06.21.12 3:00 PM ET
Fast and Furious: Inside Joke
Karen Hughes tells the following story in her memoirs:
She had left the White House and was recuperating with a beachside vacation. She looked up from the sand and saw a small plane crossing the sky, dragging a big advertising banner behind it. It said, "Come back, Jill. I am miserable without you. Love, Jack." She thought: Bad message Jack—too much about you, not enough about her.
I think of this passage as Republicans prepare for a constitutional show-down over the Fast & Furious fiasco.
Yes, the operation was a terrible and embarrassing failure that led to the violent deaths of one American and hundreds of Mexicans. Yes, there should be accountability—and indeed there is an Inspector-General's investigation underway, and relevant officials have been dismissed or reassigned.
What's driving the intensity in this story, though, is an unspoken theory among some conservatives that the true purpose of Fast & Furious was not a (tragically misconceived) plan to end gun violence in Mexico but a (secret and sinister) plan to tamper with gun rights in the United States.
Here's an explicit statement of the conservatives' theory by one of the case's most passionate observers, Bob Owens, writing at PJMedia.com:
We know for a fact that Operation Fast and Furious was designed by the Obama administration to put American weapons in the hands of Mexican cartels to kill Mexican citizens, and that the guns recovered in those deaths would be used to call for more gun control.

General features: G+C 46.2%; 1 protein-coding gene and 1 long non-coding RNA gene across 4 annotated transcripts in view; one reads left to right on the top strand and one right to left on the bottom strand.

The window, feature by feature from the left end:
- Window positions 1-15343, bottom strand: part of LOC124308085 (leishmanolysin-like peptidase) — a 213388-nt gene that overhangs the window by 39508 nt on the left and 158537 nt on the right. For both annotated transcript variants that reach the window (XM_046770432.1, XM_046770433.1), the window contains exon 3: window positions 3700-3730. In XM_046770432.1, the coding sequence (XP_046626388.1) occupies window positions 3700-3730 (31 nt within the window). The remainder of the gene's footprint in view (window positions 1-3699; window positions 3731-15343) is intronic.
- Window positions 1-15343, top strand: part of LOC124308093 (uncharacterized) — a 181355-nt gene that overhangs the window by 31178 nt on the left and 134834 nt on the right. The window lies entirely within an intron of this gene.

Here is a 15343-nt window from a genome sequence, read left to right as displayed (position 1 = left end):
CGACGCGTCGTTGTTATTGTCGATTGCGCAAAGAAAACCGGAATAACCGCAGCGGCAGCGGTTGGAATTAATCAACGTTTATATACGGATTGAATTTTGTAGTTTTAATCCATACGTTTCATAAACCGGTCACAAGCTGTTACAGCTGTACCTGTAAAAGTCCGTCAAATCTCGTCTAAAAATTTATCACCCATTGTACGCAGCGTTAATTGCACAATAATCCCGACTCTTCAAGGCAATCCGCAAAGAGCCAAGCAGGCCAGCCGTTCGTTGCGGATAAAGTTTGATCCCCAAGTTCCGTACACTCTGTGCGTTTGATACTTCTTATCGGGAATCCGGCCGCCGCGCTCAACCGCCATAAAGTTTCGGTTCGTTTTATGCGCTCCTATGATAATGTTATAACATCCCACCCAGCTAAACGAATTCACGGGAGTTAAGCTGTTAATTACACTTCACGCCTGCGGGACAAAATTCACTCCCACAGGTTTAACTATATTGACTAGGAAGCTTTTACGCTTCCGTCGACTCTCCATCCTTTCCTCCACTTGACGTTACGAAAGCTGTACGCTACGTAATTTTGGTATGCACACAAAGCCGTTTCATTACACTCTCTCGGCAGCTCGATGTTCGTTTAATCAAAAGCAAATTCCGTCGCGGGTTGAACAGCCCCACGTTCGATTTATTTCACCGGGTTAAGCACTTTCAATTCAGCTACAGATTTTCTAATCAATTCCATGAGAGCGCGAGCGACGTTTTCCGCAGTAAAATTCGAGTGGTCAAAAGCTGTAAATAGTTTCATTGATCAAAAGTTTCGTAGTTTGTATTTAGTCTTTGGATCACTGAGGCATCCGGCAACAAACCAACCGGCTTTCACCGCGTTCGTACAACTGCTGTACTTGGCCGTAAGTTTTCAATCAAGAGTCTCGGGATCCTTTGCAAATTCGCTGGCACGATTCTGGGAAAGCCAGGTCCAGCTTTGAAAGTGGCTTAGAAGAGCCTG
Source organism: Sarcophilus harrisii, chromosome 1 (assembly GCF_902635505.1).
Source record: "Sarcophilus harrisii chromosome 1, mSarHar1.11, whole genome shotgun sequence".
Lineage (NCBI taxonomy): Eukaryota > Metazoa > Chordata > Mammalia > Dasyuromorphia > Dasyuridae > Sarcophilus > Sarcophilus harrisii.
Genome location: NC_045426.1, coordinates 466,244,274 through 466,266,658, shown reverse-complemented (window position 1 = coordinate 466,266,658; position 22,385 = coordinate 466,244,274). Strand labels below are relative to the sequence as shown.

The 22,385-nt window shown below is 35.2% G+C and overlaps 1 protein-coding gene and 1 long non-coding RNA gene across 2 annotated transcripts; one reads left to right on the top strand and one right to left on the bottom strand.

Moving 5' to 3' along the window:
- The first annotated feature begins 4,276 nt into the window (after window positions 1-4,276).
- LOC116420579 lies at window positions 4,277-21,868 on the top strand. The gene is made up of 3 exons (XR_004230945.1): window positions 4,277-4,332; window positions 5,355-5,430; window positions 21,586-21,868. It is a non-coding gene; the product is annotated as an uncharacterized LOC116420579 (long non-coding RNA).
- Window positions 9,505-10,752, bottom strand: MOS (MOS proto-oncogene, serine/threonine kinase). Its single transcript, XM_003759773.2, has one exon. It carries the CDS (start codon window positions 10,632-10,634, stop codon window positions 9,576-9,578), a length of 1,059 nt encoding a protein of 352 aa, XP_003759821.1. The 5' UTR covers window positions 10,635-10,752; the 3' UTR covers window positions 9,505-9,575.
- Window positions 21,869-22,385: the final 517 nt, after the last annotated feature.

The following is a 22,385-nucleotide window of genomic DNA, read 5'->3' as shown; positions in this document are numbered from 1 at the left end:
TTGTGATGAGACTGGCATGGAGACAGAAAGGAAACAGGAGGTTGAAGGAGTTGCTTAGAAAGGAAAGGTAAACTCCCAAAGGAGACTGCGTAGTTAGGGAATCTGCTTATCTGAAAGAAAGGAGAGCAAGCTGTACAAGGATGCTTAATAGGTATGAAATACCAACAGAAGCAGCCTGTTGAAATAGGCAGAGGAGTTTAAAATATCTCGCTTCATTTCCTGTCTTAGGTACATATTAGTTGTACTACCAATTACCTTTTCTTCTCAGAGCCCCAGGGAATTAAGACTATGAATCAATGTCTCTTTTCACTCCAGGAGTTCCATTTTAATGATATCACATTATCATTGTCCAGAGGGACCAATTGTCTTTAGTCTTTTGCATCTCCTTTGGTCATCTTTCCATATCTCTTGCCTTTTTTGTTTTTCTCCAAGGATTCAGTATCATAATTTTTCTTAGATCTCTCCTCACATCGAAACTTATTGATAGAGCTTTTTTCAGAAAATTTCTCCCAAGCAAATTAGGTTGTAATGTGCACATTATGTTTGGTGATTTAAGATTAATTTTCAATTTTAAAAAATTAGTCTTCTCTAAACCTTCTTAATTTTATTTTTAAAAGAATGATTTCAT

Hundreds died in a plot that appears to have been designed to impose gun control. It’s past time for the appointment of an independent prosecutor, and to press for criminal charges against those responsible for the carnage that has resulted from the deadliest scandal in U.S. government history.
(It's worth remembering at this point that PJMedia.com was the site that launched the false story that the Environmental Protection Agency was using military drones to spy on farmers.)
This theory is self-inflated and unsupported, but it's widely believed. Probably nothing to be done about that. The question for Republicans is: do they really want to take this wild-eyed conspiracy to the country as a national voting issue in 2012? We're not talking to the country. We're talking-to ourselves—or rather, to a fringe constituency within ourselves.